were in the neighborhood” to perform the services.
After reading through Miles’s notes, Parker said, “This pretty much captures it, man.”
“Yes it does,” said Miles. “And I think it’s interesting that these customers want such different things.”
“I think we should take all the work,” said Parker. “We’re not in a position to be choosy. We have to think
about getting through the winter so we are still in business next year!”
“Possibly,” replied Miles. “But let’s think about this logically. We can’t do all the work here. If we said yes
to everything on this docket, we might end up spending more in gas money than we make every week, and
running ourselves ragged—or worse—not being able to complete everything and ruining our reputation.
Another idea is to expand the range of services we offer to make sure we continue to work in the cooler months,
when mowing and watering isn’t an issue. Maybe those are the months to emphasize snow and ice removal,
pruning, fertilizing, and maybe we could even get into brick and asphalt repair.”
“Why don’t we hire some help?” asked Parker. “Some high school kid or another worker to help us out?”
Miles reminded his friend, “I thought you said last week, before we started up with this business, that high
school kids ‘couldn’t tell a tulip or a rose from their left elbow.’”
“True,” said Parker. “But we need some help, or else we will have to decide between these gigs. And I, for
one, don’t want to turn down work when I’m clipping coupons and popping tags at the thrift store.”
Purchased for use by Felicia N Morgan on 11-Feb-2019. Order ref F345957.
You are permitted to view the material on-line and print a copy for your personal use until 11-Feb-2020.
Please note that you are not permitted to reproduce or redistribute it for any other purpose.
2. Landlord: Stacey Chappell. Sixteen rental homes, each with up to three apartments, scattered
throughout town—up to one hour apart in driving distance. Interested in a bulk-pricing arrangement.
Trying to talk us down on price for our other services.
Page 4
UVA-ENT-0211
“There’s another thing to consider,” continued Parker. “We can’t risk watering down our reputation that
we’re working so hard to build. Not only do I not want to ever risk being sent back to county jail, I also want
to keep the goodwill we have gotten for ourselves. I’ve never worked so hard for anything in my life. I don’t
want to hire anyone who will take away from that.”
Miles considered this and then asked, “So what do you propose?”
“I propose we say yes to everything and then get some help. My cousin Mickey is off school for the summer.
He would work for minimum wage. And he might have a friend or two.”
“Maybe one of his friends does,” said Parker.
Miles acquiesced. “Okay, let’s at least talk to Mickey. Ask him if he can find a vehicle to use, and let’s meet
up with him today or tomorrow if we can. We need to make a decision on this work and get back to people
with a contract.”
Educational material supplied by The Case Centre
Copyright encoded A76HM-JUJ9K-PJMN9I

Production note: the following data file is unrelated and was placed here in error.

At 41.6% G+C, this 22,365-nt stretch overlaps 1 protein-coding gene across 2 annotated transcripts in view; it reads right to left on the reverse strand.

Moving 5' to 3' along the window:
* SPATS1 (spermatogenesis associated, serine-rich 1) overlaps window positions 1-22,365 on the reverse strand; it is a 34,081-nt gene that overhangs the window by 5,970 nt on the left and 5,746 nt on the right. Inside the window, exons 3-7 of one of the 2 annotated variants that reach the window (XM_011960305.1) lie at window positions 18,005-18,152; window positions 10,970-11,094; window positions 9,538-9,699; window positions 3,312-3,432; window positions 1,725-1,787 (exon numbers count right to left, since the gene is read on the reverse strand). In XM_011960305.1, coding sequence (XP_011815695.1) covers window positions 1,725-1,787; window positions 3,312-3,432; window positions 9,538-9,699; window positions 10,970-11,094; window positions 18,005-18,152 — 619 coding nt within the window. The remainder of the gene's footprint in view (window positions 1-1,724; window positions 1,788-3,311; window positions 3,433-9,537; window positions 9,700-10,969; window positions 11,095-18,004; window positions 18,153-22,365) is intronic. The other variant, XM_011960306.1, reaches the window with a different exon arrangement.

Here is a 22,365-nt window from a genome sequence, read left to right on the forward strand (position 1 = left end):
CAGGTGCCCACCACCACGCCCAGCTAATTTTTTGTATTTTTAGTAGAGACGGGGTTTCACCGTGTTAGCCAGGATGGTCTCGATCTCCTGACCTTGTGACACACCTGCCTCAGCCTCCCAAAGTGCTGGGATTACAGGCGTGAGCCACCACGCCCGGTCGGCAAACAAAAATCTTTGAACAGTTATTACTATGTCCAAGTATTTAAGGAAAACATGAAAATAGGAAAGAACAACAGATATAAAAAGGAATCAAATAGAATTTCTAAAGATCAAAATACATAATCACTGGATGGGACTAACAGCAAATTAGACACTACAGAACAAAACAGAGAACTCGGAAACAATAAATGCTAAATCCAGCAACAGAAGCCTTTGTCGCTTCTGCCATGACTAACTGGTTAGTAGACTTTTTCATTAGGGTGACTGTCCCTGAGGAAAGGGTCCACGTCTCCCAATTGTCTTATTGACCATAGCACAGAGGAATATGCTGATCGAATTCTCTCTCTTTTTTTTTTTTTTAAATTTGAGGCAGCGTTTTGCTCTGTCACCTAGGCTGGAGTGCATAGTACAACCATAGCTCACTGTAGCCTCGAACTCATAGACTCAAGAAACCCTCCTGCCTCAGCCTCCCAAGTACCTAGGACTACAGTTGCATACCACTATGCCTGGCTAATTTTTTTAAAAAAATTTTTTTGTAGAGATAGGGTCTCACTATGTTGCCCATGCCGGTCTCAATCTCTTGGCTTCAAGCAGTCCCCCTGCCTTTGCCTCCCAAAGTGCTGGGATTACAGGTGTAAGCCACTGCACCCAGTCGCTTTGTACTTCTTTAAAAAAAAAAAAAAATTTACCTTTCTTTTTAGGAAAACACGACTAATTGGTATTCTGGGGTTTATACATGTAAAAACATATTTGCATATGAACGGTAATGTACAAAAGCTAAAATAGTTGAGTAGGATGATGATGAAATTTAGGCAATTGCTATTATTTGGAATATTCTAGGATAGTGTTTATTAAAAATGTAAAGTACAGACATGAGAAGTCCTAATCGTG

Order reference F345957
Parker agreed, and the business partners prepared to break for the day.
Thought Questions
1. How much of the work should Parker and Miles accept?
2. If you do not think they should accept all the work, how should they decide among the customers?
3. Should Parker and Miles take on an assistant? If no, why not? If yes, what should the assistant do, and
for how many hours per week?
4. How should Parker and Miles divide up the work between themselves—meaning, should they “divide
and conquer” or work together?
5. How much money (roughly) do you think that Parker and Miles will make over the next 12 weeks?
Exact answers are not necessary, but please be prepared to explain how you arrived at your answer.
6. Will their business survive until next year? Why or why not?
Purchased for use by Felicia N Morgan on 11-Feb-2019. Order ref F345957.
You are permitted to view the material on-line and print a copy for your personal use until 11-Feb-2020.
Please note that you are not permitted to reproduce or redistribute it for any other purpose.
“Mickey doesn’t have a car,” Miles reminded him.

Purchase answer to see full
attachment

Place your order
(550 words)

Approximate price: $22

Calculate the price of your order

550 words
We'll send you the first draft for approval by September 11, 2018 at 10:52 AM
Total price:
$26
The price is based on these factors:
Academic level
Number of pages
Urgency
Basic features
  • Free title page and bibliography
  • Unlimited revisions
  • Plagiarism-free guarantee
  • Money-back guarantee
  • 24/7 support
On-demand options
  • Writer’s samples
  • Part-by-part delivery
  • Overnight delivery
  • Copies of used sources
  • Expert Proofreading
Paper format
  • 275 words per page
  • 12 pt Arial/Times New Roman
  • Double line spacing
  • Any citation style (APA, MLA, Chicago/Turabian, Harvard)

Our guarantees

Delivering a high-quality product at a reasonable price is not enough anymore.
That’s why we have developed 5 beneficial guarantees that will make your experience with our service enjoyable, easy, and safe.

Money-back guarantee

You have to be 100% sure of the quality of your product to give a money-back guarantee. This describes us perfectly. Make sure that this guarantee is totally transparent.

Read more

Zero-plagiarism guarantee

Each paper is composed from scratch, according to your instructions. It is then checked by our plagiarism-detection software. There is no gap where plagiarism could squeeze in.

Read more

Free-revision policy

Thanks to our free revisions, there is no way for you to be unsatisfied. We will work on your paper until you are completely happy with the result.

Read more

Privacy policy

Your email is safe, as we store it according to international data protection rules. Your bank details are secure, as we use only reliable payment systems.

Read more

Fair-cooperation guarantee

By sending us your money, you buy the service we provide. Check out our terms and conditions if you prefer business talks to be laid out in official language.

Read more

Order your essay today and save 30% with the discount code ESSAYSHELP